“All Framingham participants have a biannual exam and an annual update by phone, and they are asked pertinent questions including whether they have had any focal neurologic symptoms that could have been a TIA, and all their medical records are also reviewed, so our case ascertainment was truly rigorous,” he explained. “We also had the unique opportunity to track TIA/stroke risk over time in a uniform way so we can see how rates have changed over time.”

The study also included a cohort of matched controls, who provide a comparator group to help ascertain the increased risk of stroke after TIA, and had a longer observation period than any other TIA incidence study.

The authors analyzed prospectively collected data from 14,059 participants in the Framingham Heart Study with no history of TIA or stroke at baseline followed from 1948 to 2017.

They identified 435 individuals who experienced a TIA who were matched with 2175 controls without TIA. The estimated incidence rate of TIA was 1.19 per 1000 person-years.

Over a median of 8.9 years of follow-up after TIA, 130 participants (29.5%) had a stroke. Of these, 21.5% occurred within 7 days, 30.8% occurred within 30 days, 39.2% occurred within 90 days, and 48.5% occurred more than 1 year after the index TIA.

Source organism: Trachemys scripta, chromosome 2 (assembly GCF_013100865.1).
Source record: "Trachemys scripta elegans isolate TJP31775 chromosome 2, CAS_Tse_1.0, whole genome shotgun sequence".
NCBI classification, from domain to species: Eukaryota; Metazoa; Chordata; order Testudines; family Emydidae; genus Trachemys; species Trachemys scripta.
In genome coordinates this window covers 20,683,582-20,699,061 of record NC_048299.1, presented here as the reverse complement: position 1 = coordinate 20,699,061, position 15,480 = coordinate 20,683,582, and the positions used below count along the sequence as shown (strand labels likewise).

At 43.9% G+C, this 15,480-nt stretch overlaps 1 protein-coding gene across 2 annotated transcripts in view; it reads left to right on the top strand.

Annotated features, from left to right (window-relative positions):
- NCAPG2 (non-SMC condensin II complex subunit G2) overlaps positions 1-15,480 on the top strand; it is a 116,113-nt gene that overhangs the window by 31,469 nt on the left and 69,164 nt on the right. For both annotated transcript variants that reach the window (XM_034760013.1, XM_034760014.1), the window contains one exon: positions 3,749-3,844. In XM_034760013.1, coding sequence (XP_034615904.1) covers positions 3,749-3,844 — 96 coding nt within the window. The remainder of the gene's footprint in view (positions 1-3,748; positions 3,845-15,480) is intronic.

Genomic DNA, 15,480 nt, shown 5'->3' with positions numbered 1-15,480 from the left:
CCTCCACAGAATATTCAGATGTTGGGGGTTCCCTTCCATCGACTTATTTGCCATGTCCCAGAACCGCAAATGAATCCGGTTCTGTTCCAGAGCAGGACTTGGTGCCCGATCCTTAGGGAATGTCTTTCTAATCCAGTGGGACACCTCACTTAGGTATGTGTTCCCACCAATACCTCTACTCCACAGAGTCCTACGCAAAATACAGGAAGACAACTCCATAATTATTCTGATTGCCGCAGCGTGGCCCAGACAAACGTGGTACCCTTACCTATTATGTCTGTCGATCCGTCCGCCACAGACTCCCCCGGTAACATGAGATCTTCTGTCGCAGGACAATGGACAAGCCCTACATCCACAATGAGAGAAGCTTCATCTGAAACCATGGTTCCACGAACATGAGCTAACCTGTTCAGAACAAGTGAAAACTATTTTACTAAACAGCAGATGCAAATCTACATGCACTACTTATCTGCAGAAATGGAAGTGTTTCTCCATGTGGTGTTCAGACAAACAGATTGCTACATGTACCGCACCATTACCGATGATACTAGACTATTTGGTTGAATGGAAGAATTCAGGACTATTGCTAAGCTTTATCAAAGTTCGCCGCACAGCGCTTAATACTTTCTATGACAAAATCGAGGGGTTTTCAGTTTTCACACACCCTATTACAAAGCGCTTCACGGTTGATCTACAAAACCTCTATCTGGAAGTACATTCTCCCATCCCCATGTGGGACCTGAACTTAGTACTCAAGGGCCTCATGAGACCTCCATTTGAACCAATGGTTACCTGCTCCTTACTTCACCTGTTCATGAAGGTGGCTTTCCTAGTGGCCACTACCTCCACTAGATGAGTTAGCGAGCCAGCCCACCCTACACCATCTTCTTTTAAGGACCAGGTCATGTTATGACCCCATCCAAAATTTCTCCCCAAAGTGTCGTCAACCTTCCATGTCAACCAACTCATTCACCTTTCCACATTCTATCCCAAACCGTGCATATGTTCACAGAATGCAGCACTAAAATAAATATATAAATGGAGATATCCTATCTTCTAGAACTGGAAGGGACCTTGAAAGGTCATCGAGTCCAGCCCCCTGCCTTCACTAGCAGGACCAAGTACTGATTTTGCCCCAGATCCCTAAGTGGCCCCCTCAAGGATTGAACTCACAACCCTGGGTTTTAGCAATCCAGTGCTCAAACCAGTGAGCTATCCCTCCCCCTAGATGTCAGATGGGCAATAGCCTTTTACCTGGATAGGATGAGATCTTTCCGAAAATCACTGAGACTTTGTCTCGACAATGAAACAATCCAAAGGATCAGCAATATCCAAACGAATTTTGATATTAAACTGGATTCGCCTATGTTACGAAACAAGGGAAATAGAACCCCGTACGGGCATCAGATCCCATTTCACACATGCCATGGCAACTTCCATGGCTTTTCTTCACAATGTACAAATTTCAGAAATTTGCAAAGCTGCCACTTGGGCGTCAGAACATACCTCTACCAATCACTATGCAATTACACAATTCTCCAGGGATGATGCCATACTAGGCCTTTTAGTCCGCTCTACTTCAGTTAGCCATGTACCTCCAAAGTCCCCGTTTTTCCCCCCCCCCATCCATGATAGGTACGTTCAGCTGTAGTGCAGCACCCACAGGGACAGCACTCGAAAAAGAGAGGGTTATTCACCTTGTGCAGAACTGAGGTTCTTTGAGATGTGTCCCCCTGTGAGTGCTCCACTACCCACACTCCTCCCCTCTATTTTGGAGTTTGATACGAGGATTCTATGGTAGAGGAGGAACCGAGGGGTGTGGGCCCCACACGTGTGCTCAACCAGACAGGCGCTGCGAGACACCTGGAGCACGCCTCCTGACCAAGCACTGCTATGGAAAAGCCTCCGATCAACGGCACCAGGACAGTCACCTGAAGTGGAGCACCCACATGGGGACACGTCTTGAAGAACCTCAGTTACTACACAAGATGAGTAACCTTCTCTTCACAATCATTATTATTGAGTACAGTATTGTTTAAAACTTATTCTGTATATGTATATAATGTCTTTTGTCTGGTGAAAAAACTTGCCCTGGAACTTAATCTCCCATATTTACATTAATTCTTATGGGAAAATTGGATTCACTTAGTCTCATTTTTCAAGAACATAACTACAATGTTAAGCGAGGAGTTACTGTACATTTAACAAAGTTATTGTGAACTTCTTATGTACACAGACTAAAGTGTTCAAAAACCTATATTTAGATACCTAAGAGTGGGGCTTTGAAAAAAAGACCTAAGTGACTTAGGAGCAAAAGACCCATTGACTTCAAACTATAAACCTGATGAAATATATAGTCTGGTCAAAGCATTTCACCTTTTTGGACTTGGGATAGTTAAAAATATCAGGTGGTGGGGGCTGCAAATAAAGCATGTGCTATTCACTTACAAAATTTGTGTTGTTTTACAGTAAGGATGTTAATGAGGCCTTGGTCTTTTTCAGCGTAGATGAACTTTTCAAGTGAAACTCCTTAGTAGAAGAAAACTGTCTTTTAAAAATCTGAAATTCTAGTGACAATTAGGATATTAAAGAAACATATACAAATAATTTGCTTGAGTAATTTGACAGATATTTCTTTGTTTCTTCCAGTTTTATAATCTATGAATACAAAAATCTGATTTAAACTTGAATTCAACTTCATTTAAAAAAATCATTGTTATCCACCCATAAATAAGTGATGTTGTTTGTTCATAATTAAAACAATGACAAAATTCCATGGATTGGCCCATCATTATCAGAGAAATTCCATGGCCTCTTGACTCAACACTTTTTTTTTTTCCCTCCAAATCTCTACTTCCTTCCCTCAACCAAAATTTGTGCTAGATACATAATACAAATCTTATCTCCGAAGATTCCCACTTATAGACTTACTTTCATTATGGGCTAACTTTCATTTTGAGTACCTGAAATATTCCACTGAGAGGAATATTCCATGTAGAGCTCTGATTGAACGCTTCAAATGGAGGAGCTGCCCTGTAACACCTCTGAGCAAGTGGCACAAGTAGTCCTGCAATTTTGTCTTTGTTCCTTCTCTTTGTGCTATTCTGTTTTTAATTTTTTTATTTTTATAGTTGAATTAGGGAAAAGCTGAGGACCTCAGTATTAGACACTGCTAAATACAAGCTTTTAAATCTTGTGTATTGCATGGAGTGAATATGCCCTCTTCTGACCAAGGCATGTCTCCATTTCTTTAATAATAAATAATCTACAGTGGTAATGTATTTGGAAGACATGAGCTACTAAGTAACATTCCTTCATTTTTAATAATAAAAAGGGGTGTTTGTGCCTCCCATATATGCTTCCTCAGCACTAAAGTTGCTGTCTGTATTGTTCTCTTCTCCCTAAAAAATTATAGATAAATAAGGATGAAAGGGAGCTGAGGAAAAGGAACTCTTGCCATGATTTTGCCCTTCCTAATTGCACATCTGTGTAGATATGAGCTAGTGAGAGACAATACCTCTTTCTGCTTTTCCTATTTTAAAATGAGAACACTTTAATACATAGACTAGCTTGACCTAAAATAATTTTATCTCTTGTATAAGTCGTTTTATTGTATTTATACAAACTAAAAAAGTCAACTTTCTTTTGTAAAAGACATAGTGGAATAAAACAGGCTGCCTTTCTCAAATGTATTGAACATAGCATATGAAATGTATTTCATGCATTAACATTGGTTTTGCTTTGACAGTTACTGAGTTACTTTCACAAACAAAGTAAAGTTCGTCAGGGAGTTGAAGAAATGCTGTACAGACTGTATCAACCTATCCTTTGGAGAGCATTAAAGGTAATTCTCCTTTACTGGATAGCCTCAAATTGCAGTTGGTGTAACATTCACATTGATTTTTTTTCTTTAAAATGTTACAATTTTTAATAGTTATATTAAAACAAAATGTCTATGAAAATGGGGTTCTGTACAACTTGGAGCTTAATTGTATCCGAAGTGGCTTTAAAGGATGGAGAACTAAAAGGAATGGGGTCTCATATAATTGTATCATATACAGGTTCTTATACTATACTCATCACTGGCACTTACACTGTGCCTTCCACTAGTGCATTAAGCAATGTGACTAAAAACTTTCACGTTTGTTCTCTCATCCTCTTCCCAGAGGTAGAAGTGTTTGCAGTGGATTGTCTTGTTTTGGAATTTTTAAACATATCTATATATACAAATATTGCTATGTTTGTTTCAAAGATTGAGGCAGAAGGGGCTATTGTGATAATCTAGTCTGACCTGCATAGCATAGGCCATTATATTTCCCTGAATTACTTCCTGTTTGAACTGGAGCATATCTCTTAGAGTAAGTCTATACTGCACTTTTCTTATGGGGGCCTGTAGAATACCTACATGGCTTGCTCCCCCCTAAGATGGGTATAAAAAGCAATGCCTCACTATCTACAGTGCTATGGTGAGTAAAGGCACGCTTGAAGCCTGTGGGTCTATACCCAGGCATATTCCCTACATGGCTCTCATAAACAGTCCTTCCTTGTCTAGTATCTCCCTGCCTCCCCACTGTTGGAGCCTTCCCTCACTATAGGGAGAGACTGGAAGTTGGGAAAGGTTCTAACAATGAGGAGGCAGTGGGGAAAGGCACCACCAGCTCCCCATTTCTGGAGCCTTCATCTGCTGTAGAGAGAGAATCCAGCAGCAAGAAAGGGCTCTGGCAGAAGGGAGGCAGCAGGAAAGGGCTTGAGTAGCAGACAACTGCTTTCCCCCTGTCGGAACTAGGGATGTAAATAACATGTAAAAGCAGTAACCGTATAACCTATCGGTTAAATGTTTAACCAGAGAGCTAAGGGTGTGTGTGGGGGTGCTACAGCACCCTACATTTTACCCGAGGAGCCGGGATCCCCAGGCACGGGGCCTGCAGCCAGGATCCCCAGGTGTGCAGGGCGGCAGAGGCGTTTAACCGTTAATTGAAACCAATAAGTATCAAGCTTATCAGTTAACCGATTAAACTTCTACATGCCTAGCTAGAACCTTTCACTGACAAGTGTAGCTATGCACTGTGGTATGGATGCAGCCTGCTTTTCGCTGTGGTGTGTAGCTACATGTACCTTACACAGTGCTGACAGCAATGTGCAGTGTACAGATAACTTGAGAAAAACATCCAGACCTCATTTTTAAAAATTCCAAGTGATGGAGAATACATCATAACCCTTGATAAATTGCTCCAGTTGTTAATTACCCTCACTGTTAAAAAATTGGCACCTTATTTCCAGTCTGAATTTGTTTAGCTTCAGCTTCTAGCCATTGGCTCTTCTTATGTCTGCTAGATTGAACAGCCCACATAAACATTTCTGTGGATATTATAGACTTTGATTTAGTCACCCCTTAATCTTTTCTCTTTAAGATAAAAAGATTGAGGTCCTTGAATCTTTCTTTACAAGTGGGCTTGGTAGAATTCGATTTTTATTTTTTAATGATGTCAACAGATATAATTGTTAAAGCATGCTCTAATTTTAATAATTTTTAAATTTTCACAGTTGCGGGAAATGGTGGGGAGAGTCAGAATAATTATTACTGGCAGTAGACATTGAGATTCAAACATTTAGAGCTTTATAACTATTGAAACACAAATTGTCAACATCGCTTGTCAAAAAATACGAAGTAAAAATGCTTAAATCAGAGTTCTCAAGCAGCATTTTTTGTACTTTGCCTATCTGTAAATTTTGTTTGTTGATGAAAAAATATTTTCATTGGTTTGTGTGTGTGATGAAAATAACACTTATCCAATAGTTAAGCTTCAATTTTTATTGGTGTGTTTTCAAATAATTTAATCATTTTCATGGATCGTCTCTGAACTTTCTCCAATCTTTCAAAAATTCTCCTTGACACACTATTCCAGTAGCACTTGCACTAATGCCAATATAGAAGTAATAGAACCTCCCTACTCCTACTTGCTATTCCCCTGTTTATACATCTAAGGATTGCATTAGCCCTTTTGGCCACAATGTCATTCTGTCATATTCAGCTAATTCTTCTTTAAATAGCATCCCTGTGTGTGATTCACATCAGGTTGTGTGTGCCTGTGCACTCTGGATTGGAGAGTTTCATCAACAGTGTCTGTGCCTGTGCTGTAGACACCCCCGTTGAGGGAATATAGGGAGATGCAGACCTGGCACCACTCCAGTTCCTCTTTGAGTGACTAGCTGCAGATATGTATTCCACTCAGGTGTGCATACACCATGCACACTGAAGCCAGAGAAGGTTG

“Overall, we found that almost 30% of TIA patients went on to have a stroke, although this figure is a blanket estimate over the whole time period studied.

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“The 30% figure is higher than reported before, but we had a much longer follow up than previous studies,” Lioutas commented.  

The age- and sex-adjusted cumulative 10-year hazard of incident stroke for patients with TIA was 0.46 and for matched controls without TIA was 0.09 — a fourfold increased risk of stroke in patients with TIA (adjusted hazard ratio, 4.37).

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“We found individuals who had had a TIA had a risk of stroke four- or fivefold higher than controls even after adjusting for other comorbidities, and this holds through all the subsets,” Lioutas said.

Compared with a 90-day stroke risk after TIA of 16.7% in 1948-1985, the risk was 11.1% in 1986-1999 and 5.9% in 2000-2017.

“The figures show a much lower stroke risk after TIA in recent years, probably because of better public awareness and improved secondary prevention. But we are still seeing long-term stroke rates of 20% in patients who have had a TIA,” Lioutas noted. “For the period 2000-2017, our figures show a stroke rate of 6% at 90 days, 7.6% at 1 year, 16% at 5 years, and 20% at 10 years.”